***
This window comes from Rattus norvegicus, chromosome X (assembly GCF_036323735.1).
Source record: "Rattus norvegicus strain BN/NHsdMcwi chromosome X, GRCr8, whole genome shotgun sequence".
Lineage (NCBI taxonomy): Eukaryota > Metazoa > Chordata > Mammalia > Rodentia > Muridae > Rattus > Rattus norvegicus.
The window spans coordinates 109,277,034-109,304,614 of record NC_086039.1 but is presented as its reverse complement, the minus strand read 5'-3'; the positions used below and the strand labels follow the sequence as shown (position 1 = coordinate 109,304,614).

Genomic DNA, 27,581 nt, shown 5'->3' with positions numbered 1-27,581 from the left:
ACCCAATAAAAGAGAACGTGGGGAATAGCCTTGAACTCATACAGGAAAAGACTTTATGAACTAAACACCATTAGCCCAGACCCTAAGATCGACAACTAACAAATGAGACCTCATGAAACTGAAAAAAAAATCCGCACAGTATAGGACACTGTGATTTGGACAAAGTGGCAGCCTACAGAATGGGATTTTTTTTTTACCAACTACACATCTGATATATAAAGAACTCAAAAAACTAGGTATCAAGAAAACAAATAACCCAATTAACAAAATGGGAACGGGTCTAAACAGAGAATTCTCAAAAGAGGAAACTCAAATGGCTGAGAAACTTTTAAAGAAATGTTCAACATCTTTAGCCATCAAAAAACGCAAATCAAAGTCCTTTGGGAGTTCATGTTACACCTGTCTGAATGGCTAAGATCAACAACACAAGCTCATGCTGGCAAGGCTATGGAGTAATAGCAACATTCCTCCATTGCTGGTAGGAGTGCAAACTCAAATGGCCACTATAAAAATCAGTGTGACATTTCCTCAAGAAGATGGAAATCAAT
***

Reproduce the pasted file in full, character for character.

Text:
This window comes from Rattus norvegicus, chromosome X (assembly GCF_036323735.1).
Source record: "Rattus norvegicus strain BN/NHsdMcwi chromosome X, GRCr8, whole genome shotgun sequence".
Lineage (NCBI taxonomy): Eukaryota > Metazoa > Chordata > Mammalia > Rodentia > Muridae > Rattus > Rattus norvegicus.
The window spans coordinates 109,277,034-109,304,614 of record NC_086039.1 but is presented as its reverse complement, the minus strand read 5'-3'; the positions used below and the strand labels follow the sequence as shown (position 1 = coordinate 109,304,614).

Genomic DNA, 27,581 nt, shown 5'->3' with positions numbered 1-27,581 from the left:
ACCCAATAAAAGAGAACGTGGGGAATAGCCTTGAACTCATACAGGAAAAGACTTTATGAACTAAACACCATTAGCCCAGACCCTAAGATCGACAACTAACAAATGAGACCTCATGAAACTGAAAAAAAAATCCGCACAGTATAGGACACTGTGATTTGGACAAAGTGGCAGCCTACAGAATGGGATTTTTTTTTTACCAACTACACATCTGATATATAAAGAACTCAAAAAACTAGGTATCAAGAAAACAAATAACCCAATTAACAAAATGGGAACGGGTCTAAACAGAGAATTCTCAAAAGAGGAAACTCAAATGGCTGAGAAACTTTTAAAGAAATGTTCAACATCTTTAGCCATCAAAAAACGCAAATCAAAGTCCTTTGGGAGTTCATGTTACACCTGTCTGAATGGCTAAGATCAACAACACAAGCTCATGCTGGCAAGGCTATGGAGTAATAGCAACATTCCTCCATTGCTGGTAGGAGTGCAAACTCAAATGGCCACTATAAAAATCAGTGTGACATTTCCTCAAGAAGATGGAAATCAAT